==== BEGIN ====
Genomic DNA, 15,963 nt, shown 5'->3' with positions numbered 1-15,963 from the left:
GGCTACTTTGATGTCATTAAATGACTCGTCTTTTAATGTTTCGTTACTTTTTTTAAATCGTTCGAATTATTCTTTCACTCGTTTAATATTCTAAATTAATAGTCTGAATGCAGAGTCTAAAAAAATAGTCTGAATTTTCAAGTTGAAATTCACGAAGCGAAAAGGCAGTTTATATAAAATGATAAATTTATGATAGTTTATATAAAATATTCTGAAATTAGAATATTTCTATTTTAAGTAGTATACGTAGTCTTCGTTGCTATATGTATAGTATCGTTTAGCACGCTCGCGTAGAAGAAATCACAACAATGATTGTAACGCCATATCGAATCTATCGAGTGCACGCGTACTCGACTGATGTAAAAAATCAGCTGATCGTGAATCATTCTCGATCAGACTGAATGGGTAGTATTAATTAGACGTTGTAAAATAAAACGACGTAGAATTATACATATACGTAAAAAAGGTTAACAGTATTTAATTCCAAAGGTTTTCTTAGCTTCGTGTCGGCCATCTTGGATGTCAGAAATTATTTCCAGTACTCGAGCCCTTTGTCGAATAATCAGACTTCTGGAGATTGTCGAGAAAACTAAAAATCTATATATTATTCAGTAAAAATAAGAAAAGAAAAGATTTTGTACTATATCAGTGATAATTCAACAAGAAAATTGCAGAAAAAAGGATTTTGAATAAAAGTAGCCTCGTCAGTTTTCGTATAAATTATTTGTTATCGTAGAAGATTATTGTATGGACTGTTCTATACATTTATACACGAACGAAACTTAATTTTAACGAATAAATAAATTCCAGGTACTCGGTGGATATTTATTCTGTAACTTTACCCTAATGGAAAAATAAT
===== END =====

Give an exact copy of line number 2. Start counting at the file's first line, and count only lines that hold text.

GGCTACTTTGATGTCATTAAATGACTCGTCTTTTAATGTTTCGTTACTTTTTTTAAATCGTTCGAATTATTCTTTCACTCGTTTAATATTCTAAATTAATAGTCTGAATGCAGAGTCTAAAAAAATAGTCTGAATTTTCAAGTTGAAATTCACGAAGCGAAAAGGCAGTTTATATAAAATGATAAATTTATGATAGTTTATATAAAATATTCTGAAATTAGAATATTTCTATTTTAAGTAGTATACGTAGTCTTCGTTGCTATATGTATAGTATCGTTTAGCACGCTCGCGTAGAAGAAATCACAACAATGATTGTAACGCCATATCGAATCTATCGAGTGCACGCGTACTCGACTGATGTAAAAAATCAGCTGATCGTGAATCATTCTCGATCAGACTGAATGGGTAGTATTAATTAGACGTTGTAAAATAAAACGACGTAGAATTATACATATACGTAAAAAAGGTTAACAGTATTTAATTCCAAAGGTTTTCTTAGCTTCGTGTCGGCCATCTTGGATGTCAGAAATTATTTCCAGTACTCGAGCCCTTTGTCGAATAATCAGACTTCTGGAGATTGTCGAGAAAACTAAAAATCTATATATTATTCAGTAAAAATAAGAAAAGAAAAGATTTTGTACTATATCAGTGATAATTCAACAAGAAAATTGCAGAAAAAAGGATTTTGAATAAAAGTAGCCTCGTCAGTTTTCGTATAAATTATTTGTTATCGTAGAAGATTATTGTATGGACTGTTCTATACATTTATACACGAACGAAACTTAATTTTAACGAATAAATAAATTCCAGGTACTCGGTGGATATTTATTCTGTAACTTTACCCTAATGGAAAAATAAT